This dress (below), which has floral trim and a contrast hem like the Lanvin gowns, comes from a Paris design house called “orange.”

Center: a gown suitable for the

Center: a Paris gown suitable for the “fille d’honneur” at a wedding, designed by “orange.” Delineator, Feb. 1925.

“A frock that would be altogether charming for the “fille d’honnneur” of a wedding-procession begins and ends with a yoke and band of green chiffon. The frock itself is of white mousseline de soie garlanded with pink and green embroidered roses and leaves. From orange.”

Butterick offered these patterns — probably influenced by Lanvin — for Misses aged 15 to 20 in January, 1925.

Party dresses for Misses (age 15 to 20), Butterick patterns Nos. 5755, 5714, 5743. Delineator, Jan. 1925.

Party dresses for Misses (age 15 to 20), Butterick patterns Nos. 5755, 5714, 5743. Delineator, Jan. 1925.

However, this “robe de style” — designed by Jeanne Lanvin — for 1926 is definitely sophisticated:

Robe de Style, Lanvin, 1926. Collection of the Metropolitan Museum/

Robe de Style, Jeanne Lanvin, 1926. Collection of the Metropolitan Museum.

I wonder if some clients asked for the “nude” triangle filling in the very low bodice to be higher — or lower, or not there at all.

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Filed under 1920s, Vintage Couture Designs, Vintage Garments: The Real Thing, Vintage patterns

Striped Prints, Spring 1938

Companion -Butterick patters Nos. 7734 and 7733, March 1938 Butterick Fashion News flyer.

Companion -Butterick patterns Nos. 7734 and 7733, March 1938 Butterick Fashion News flyer.

The dress on the right, Companion-Butterick pattern 7733, is both a floral print and a stripe. What’s more, it’s a horizontal stripe. Not just the fabric, but the high waist and the draped V top reminded me of something familiar:

My mother with her mother, 1938.

My mother with her mother, 1938.  The woman on the left is in her 30s; the older woman is in her 60s.

Of course, it’s not exactly the same dress, but it’s very similar. The photograph is dated 1938, and I happen to have several Butterick Fashion News flyers from 1938.  Large scale prints were becoming popular in women’s dresses, under the influence of Elsa Schiaparelli. This Schiaparelli blouse, in the collection of the Metropolitan Museum, has a floral/horizontal striped print, too.

Schiaparelli print evening blouse, Metropolitan Museum. Winter 1938-1939.

Schiaparelli print evening blouse, Metropolitan Museum. Winter 1938-1939.

It has some elements in common with the dark fabric on the dress shown by Butterick, #7733.

Companion -Butterick patters Nos. 7734 and 7733, March 1938 Butterick Fashion News flyer.

Companion-Butterick patterns Nos. 7734 and 7733, March 1938 Butterick Fashion News flyer.

Companion-Butterick pattern 7733 (right):  “A soft, simple dress just right for the new striped prints. Junior Miss sizes 12 to 20; [women’s sizes] 30 to 38 [inches bust measurement.]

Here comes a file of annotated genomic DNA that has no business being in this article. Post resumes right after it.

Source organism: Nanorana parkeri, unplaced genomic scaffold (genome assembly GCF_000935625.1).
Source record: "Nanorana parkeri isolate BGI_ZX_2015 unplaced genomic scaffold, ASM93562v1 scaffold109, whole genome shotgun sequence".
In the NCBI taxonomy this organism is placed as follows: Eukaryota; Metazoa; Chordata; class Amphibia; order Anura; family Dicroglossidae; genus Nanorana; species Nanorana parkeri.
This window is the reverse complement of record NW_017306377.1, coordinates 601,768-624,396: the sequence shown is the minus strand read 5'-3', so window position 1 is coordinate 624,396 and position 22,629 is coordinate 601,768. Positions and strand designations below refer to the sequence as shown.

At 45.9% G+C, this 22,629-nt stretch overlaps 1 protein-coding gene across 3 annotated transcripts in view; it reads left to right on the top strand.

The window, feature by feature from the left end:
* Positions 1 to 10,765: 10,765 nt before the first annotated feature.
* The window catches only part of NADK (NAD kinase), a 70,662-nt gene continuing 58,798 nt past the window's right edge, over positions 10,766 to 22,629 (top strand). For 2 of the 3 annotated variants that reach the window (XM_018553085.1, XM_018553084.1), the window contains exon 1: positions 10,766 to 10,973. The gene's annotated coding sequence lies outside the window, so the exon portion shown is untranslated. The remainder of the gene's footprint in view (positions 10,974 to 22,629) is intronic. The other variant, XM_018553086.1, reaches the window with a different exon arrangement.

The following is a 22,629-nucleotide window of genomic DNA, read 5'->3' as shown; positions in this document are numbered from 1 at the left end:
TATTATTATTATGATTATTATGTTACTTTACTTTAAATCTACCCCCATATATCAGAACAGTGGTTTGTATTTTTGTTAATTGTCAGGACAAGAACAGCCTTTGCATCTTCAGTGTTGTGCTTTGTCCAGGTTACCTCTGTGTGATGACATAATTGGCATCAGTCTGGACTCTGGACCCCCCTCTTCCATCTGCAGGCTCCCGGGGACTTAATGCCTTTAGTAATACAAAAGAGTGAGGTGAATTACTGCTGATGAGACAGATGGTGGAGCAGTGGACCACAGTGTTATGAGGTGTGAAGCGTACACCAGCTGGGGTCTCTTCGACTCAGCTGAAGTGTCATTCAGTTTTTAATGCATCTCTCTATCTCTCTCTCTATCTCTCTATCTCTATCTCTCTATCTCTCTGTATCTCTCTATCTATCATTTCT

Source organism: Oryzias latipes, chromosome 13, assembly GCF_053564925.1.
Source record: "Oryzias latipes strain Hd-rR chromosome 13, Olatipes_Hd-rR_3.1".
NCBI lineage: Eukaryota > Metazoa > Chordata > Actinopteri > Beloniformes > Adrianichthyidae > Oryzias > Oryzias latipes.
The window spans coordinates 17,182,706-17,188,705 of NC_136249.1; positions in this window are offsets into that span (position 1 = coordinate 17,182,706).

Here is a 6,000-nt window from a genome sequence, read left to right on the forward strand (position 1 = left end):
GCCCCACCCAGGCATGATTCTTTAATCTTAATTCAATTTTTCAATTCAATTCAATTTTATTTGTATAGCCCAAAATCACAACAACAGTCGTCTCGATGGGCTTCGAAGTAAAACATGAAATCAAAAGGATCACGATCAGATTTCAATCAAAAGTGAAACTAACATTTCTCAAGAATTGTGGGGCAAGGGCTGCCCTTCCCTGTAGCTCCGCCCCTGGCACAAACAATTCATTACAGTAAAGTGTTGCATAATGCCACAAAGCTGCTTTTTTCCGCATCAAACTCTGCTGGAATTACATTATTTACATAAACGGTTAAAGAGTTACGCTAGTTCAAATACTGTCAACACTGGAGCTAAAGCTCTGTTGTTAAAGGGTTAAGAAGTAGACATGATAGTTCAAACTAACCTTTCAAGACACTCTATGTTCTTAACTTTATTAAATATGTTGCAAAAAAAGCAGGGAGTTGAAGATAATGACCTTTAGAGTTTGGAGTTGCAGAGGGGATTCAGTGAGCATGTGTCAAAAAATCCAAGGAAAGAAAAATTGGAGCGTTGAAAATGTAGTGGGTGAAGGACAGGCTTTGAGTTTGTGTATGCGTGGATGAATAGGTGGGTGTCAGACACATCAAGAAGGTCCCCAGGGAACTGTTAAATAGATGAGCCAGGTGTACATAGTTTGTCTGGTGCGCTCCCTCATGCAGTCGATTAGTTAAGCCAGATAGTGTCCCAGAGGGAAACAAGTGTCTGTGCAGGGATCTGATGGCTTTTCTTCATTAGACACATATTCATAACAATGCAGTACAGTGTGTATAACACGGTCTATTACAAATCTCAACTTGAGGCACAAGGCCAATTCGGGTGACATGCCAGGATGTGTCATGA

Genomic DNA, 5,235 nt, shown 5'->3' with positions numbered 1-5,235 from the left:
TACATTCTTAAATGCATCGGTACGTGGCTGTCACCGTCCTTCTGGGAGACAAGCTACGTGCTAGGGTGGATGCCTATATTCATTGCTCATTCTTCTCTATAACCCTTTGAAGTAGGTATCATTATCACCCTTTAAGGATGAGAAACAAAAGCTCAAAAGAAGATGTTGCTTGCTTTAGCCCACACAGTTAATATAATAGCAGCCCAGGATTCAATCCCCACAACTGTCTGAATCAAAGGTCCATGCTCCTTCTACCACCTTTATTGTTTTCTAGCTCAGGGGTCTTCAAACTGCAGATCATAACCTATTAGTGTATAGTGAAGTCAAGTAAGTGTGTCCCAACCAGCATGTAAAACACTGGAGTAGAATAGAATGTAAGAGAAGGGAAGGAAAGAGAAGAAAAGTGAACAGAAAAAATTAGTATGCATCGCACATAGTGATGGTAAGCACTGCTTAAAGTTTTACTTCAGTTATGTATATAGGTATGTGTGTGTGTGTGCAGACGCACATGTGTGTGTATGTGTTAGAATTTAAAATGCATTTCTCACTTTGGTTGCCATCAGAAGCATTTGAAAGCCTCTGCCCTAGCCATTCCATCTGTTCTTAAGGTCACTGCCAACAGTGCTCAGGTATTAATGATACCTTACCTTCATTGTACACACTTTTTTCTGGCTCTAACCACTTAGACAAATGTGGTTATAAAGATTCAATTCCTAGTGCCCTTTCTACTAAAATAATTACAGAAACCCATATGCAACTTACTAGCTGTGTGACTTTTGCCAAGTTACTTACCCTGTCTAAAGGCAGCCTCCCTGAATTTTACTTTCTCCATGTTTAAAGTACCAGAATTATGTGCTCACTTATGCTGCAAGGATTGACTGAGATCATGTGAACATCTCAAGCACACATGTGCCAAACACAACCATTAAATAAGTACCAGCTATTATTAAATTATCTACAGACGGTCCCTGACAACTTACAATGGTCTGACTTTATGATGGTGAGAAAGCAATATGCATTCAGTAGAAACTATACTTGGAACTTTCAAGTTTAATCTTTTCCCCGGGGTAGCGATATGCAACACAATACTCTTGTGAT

Companion-Butterick pattern 7734 (left):  “A tiny lace frill on a new scalloped neckline. Junior Miss sizes 12 to 20; [women’s sizes] 30 to 38 [inches bust measurement.]

Another horizontally striped floral print is used for Companion-Butterick 7745, below. “Peasant influence, laced bodice, puffed sleeves, square neck. Sizes 12 to 20; [women’s sizes] 30 to 40 [inches bust measurement.]

Companion -Butterick pattern No. 7745, Butterick Fashion News, March 1938.

Companion -Butterick pattern No. 7745, Butterick Fashion News, March 1938.

“Tyrolean” fashions were popular until World War II broke out. Lantz of Salzburg dresses — very popular with young women in the 1950s  — were known for these floral stripes. (Now, those floral stripes — used lengthwise — are associated with flannel nightgowns.)

Companion-Butterick patterns 7781 (seated) and 7791, Butterick Fashion News , April 1938.

Companion-Butterick patterns 7781 (seated) and 7791, Butterick Fashion News , April 1938.

The dress on the left  looks youthful, but the pattern goes to size 42″.

Companion-Butterick No. 7781 (left):  “The neckline outlined with flowers is fresh. Size 36 takes 3 1/2 yards rayon crepe 39. Sizes 12 to 20; [women’s sizes] 30 to 42 [inches bust measurement.]

Companion-Butterick No. 7791 (right):  “A peasant dress in bayadere print. Junior Miss sizes 12 to 20; [women’s sizes] 30 to 38 [inches bust measurement.]” The Design Fabric Glossary defines “bayadere” as “brightly coloured stripes in a horizontal format characterized by strong effects of colour. A Bayadere is an Indian dancing girl, trained from birth.”

Although this dress does not technically have striped print fabric, the floral pattern is distributed in chevrons, rather than randomly:

March 1938 cover of Butterick Fashion News, featuring Butterick pattern No. 7757.

March 1938 cover of Butterick Fashion News, featuring Butterick pattern No. 7757.